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Mr. Kamiyama on several occasions, Mr. Flumenbaum objected to any procedures which might have remedied the situation.

2.

The Translation of Mr. Kamiyama's
Testimony Prepared by the Court-
Appointed Translator Put Mr. Flumenbaum
on Notice That Mr. Mochizuki's
Interpretation Was Inadequate.

In response to Mr. Kamiyama's Motion to Dismiss the Indictment, the Government stated that it would not object to the use of a court-appointed "independent" Japanese translator to resolve issues pertaining to the disputed portions of Mr. Mochizuki's interpretation. Mr. Flumenbaum noted that it was "not the intention of the Government to prosecute Mr. Kamiyama for something which he, in fact, did not say. ..." Affidavit of Martin Flumenbaum, January 1982 (A. 555). Ms. Kosaka's subsequent translation of Mr. Kamiyama's testimony revealed that Mr. Mochizuki's interpretation contained numerous errors, omissions and deletions. 9 Thus, following a discussion of these mistakes during the hearing on Mr. Kamiyama's Motion to Dismiss the Indictment, the prosecutor agreed that the court-appointed translator's version of Mr. Kamiyama's testimony "would be put in the part (sic) as the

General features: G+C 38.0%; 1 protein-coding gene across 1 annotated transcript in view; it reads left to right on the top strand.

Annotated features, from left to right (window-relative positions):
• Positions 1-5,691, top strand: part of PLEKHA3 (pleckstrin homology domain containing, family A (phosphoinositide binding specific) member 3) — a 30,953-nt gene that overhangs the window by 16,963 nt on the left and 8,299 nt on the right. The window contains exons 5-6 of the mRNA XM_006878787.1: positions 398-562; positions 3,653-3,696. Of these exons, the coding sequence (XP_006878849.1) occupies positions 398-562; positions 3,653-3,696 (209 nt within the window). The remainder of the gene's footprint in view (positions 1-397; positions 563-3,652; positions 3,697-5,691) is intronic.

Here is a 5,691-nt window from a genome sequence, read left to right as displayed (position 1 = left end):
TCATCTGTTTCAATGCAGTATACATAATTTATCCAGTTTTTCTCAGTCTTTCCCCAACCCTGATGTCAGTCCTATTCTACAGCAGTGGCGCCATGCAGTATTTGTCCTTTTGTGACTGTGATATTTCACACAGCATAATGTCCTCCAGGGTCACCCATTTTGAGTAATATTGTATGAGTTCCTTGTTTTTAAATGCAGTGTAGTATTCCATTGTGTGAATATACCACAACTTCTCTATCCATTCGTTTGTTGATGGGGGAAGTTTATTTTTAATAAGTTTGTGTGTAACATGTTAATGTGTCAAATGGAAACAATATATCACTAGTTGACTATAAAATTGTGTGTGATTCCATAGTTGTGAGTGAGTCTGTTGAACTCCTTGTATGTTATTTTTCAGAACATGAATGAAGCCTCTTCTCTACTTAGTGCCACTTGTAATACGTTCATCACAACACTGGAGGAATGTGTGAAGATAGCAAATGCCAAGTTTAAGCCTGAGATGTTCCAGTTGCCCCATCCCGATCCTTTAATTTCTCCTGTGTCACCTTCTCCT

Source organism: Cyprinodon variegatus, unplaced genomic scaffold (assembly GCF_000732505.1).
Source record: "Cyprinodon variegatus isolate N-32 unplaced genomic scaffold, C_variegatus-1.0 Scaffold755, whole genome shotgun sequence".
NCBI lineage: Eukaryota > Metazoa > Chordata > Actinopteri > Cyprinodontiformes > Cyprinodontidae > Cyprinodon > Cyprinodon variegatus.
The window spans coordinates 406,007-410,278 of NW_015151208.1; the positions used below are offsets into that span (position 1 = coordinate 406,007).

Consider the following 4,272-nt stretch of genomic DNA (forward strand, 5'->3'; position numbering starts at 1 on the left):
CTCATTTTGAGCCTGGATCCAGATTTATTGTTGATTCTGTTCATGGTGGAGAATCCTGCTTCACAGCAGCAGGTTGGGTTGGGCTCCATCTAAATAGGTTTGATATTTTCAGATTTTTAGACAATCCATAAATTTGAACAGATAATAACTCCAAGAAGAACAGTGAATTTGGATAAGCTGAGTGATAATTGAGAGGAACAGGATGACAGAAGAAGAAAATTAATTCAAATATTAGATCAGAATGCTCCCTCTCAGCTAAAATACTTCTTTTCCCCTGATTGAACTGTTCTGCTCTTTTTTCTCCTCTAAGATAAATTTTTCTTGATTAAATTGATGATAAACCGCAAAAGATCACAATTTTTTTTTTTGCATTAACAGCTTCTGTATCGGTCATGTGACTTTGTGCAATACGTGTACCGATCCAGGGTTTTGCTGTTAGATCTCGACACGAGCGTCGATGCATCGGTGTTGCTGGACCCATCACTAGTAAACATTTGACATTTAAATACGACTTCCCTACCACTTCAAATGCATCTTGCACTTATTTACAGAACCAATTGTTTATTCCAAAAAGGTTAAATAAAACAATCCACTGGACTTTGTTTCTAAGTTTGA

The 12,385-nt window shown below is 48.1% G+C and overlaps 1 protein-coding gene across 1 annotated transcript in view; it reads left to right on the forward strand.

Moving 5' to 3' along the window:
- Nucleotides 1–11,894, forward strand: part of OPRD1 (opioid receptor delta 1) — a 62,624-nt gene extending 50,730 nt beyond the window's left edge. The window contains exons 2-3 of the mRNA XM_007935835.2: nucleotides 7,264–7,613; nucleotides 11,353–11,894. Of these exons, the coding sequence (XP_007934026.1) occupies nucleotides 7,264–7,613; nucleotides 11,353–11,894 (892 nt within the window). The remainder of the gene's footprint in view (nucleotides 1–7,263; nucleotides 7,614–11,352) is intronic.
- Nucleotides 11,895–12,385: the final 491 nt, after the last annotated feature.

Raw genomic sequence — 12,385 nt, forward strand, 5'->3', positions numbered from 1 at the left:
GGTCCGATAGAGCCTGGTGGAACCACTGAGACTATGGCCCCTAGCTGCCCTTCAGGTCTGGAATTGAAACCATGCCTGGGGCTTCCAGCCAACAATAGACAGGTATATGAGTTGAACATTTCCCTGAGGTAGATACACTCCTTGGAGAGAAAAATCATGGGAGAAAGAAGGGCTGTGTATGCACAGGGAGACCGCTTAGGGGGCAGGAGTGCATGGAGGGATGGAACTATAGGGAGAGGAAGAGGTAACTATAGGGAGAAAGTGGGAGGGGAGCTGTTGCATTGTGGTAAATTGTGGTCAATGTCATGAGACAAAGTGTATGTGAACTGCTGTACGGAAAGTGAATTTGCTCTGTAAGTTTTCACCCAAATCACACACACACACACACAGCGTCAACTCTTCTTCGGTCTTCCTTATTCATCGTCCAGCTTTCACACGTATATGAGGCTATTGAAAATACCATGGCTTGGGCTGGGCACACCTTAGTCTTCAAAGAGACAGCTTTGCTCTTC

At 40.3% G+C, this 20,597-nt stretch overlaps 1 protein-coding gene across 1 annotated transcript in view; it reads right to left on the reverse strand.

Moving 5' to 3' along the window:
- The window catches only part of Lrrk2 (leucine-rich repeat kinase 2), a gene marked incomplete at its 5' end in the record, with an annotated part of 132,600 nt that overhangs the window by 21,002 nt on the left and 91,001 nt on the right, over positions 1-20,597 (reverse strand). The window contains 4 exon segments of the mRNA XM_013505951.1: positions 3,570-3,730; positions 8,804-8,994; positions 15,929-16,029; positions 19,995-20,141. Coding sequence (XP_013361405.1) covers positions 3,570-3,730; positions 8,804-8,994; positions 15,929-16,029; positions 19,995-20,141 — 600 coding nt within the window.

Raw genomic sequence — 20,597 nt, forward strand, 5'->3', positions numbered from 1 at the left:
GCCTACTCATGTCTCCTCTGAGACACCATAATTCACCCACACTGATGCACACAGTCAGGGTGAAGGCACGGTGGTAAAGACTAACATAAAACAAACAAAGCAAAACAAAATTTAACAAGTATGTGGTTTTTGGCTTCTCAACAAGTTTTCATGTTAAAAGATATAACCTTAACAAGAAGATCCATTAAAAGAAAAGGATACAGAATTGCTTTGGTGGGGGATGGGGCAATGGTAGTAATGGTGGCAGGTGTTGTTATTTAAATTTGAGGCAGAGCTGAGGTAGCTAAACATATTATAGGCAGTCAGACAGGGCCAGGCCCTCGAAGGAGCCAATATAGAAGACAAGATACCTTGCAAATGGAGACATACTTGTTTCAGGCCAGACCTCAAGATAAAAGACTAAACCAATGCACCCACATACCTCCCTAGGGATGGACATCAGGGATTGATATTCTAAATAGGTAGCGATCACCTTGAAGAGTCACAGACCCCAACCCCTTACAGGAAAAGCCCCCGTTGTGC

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Government's case on the perjury count." 307 Ms. Kosaka's translation, however, was never presented to the jury as agreed.

Despite Mr. Flumenbaum's representation to the Court that he would accept the Kosaka translation as the basis for the presentation of the false swearing counts to the trial jury, Mr. Lawler's effort at the end of the trial to have the court-appointed translator's reconstruction considered by the jury, was opposed by the prosecution:

MR. FLUMENBAUM: My understanding of that
conference and decision was that your Honor for
purposes of that motion took the Court
interpreter's version as being a standard upon